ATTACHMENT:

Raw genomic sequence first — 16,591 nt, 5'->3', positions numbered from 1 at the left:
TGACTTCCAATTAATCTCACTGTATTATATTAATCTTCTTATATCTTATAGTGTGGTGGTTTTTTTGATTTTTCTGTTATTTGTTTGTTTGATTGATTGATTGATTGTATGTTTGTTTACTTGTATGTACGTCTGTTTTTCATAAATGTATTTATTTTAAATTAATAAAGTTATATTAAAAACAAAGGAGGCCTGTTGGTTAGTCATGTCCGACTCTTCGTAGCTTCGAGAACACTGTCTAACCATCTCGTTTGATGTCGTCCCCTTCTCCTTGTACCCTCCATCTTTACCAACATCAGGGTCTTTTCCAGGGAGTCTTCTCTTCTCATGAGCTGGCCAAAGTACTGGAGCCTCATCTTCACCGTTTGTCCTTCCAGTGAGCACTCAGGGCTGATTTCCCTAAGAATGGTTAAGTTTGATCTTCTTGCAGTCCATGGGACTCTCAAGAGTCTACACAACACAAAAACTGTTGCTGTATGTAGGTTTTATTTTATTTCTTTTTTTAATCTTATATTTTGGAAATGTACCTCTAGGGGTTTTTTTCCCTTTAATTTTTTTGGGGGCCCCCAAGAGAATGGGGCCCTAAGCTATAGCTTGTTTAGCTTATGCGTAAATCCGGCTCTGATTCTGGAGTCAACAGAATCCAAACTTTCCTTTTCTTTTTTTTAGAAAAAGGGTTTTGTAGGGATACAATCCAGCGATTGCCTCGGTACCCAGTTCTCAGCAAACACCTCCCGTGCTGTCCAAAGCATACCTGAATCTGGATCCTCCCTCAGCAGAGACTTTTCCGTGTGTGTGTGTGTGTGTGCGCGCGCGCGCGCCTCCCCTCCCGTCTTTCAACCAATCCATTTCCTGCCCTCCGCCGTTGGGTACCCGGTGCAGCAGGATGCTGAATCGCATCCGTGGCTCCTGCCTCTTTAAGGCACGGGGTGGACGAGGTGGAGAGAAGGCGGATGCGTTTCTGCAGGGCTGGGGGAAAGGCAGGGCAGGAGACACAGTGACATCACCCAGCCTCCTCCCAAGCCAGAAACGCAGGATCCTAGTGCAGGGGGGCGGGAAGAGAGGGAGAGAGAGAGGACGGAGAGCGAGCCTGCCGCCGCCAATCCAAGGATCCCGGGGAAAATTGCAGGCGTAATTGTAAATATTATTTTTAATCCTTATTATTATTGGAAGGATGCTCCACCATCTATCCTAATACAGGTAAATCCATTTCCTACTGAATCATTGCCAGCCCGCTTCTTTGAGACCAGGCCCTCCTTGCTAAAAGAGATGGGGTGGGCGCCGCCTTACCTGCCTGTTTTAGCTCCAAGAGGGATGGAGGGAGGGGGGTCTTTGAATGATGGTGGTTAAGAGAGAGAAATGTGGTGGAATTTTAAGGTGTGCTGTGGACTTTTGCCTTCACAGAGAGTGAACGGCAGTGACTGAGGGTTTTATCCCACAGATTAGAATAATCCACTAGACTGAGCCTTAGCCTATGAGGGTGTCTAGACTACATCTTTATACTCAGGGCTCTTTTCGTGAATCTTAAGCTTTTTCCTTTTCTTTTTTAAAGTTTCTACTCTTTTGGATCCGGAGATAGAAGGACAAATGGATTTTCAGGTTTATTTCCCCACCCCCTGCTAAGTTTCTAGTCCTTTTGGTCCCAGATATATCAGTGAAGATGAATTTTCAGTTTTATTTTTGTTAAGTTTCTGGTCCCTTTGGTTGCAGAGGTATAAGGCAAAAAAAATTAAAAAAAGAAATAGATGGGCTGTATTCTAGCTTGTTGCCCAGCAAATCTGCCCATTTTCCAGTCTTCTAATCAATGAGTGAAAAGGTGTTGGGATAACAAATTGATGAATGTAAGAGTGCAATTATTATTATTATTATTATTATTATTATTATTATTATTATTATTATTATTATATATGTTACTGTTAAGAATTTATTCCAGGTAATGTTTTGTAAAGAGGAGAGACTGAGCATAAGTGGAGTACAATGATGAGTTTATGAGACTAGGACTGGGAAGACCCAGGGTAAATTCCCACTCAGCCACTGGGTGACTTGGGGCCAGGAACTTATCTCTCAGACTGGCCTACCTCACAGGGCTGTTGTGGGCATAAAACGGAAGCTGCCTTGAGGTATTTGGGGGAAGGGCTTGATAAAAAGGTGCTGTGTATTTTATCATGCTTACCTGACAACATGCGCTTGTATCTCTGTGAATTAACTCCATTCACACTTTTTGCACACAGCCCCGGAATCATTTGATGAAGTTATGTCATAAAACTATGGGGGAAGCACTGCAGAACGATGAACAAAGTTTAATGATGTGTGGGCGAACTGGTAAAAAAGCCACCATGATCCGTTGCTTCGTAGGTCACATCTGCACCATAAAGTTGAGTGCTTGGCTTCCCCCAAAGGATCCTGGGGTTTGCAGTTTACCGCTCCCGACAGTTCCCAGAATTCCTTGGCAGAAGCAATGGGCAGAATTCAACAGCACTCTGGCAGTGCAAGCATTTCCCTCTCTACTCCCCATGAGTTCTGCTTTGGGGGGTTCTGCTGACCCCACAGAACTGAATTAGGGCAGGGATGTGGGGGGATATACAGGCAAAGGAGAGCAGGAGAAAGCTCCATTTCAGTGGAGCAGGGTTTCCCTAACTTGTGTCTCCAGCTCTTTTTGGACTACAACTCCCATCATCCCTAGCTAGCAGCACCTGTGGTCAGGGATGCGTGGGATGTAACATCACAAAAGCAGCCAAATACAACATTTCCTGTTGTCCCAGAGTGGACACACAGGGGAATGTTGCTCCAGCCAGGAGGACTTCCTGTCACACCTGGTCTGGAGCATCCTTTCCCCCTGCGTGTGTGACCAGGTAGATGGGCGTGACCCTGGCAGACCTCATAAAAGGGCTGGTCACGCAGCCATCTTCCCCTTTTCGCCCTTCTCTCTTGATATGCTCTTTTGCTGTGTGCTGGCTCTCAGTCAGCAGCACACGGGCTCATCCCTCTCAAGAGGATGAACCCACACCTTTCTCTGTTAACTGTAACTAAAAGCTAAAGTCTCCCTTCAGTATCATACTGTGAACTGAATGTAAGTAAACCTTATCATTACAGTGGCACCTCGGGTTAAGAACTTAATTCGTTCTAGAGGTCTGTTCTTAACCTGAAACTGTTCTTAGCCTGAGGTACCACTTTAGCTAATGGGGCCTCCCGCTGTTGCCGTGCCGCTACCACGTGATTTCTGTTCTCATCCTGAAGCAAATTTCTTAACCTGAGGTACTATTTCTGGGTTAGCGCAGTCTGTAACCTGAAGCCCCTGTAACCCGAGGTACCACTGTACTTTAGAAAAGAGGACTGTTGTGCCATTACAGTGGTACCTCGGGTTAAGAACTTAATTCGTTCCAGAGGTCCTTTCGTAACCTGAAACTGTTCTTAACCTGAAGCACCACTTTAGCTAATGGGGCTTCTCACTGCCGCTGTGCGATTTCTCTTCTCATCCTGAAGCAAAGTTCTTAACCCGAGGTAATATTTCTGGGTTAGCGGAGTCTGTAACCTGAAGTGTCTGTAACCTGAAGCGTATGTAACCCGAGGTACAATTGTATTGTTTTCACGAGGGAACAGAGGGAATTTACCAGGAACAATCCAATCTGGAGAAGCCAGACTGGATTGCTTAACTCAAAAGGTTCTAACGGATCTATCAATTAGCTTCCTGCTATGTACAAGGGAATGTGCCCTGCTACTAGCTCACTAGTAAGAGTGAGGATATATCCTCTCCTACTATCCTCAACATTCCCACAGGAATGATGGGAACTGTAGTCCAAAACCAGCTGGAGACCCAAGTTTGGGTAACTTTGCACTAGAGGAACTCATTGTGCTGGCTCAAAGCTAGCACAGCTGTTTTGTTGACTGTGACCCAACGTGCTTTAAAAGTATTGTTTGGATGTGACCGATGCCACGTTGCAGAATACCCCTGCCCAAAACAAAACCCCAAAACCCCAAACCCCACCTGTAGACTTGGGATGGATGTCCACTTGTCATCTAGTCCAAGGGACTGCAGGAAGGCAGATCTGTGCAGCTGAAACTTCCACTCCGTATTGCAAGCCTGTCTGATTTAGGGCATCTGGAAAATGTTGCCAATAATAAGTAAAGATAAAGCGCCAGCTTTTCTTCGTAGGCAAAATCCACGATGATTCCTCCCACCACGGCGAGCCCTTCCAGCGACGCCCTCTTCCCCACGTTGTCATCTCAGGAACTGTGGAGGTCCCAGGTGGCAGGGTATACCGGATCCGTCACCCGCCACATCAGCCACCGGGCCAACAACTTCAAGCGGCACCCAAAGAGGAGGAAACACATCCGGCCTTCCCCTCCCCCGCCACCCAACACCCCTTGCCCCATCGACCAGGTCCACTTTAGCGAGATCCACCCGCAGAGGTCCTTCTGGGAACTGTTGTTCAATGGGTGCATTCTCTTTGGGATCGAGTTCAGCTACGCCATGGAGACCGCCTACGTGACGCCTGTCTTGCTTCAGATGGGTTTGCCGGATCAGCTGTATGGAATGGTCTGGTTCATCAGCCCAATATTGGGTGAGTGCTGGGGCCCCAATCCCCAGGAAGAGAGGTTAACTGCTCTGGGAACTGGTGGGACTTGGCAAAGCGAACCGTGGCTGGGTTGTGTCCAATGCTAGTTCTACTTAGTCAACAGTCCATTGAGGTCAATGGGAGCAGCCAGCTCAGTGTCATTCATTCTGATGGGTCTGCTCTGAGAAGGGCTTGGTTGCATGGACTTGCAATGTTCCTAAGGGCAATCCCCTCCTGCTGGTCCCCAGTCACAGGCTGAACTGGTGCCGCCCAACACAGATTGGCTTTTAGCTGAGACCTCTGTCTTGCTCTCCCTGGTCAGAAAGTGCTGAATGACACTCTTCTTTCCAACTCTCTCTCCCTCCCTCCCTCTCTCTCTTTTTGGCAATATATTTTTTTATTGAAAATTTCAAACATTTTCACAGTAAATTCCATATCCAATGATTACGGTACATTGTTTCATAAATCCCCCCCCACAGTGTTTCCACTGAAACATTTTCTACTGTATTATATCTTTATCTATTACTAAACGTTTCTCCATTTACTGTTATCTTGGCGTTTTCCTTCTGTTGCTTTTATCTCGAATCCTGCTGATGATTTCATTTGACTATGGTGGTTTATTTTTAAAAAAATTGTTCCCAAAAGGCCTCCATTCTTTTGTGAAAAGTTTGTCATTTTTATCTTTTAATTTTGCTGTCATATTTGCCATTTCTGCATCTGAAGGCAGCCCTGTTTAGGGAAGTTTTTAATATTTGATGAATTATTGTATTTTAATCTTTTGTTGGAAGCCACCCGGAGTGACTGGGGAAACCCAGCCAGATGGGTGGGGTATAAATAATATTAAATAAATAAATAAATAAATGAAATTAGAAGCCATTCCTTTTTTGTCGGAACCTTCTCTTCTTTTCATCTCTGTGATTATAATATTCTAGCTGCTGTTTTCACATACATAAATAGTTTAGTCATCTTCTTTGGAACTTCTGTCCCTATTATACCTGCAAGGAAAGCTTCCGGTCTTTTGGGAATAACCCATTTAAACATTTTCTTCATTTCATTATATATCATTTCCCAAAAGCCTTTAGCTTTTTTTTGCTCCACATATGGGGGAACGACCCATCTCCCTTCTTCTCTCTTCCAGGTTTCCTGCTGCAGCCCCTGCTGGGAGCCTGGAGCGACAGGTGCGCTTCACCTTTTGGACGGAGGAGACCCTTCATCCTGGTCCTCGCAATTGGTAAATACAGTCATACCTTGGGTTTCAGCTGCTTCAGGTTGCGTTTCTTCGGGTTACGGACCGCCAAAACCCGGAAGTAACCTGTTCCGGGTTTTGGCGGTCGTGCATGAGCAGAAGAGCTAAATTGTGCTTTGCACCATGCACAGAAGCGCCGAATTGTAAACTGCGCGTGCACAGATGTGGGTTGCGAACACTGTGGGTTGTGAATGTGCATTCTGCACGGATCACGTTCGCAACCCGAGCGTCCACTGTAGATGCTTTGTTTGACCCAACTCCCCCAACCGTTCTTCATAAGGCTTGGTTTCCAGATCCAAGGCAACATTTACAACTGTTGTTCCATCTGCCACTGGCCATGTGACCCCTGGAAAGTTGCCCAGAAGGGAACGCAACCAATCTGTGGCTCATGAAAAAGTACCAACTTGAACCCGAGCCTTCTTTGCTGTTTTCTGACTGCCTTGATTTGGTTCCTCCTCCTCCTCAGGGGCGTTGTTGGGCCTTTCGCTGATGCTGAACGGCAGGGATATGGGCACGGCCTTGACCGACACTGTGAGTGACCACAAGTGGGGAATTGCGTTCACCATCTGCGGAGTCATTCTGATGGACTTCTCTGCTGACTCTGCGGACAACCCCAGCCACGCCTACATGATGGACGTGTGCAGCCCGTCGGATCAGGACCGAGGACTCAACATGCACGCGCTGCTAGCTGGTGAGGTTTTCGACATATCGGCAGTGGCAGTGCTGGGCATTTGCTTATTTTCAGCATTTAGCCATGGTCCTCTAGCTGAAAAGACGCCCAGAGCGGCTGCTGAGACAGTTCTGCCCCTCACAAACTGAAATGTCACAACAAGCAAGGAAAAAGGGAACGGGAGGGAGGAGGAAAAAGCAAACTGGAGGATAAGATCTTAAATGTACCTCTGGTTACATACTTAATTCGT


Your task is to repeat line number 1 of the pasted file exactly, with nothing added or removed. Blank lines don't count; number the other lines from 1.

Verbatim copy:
Raw genomic sequence first — 16,591 nt, 5'->3', positions numbered from 1 at the left: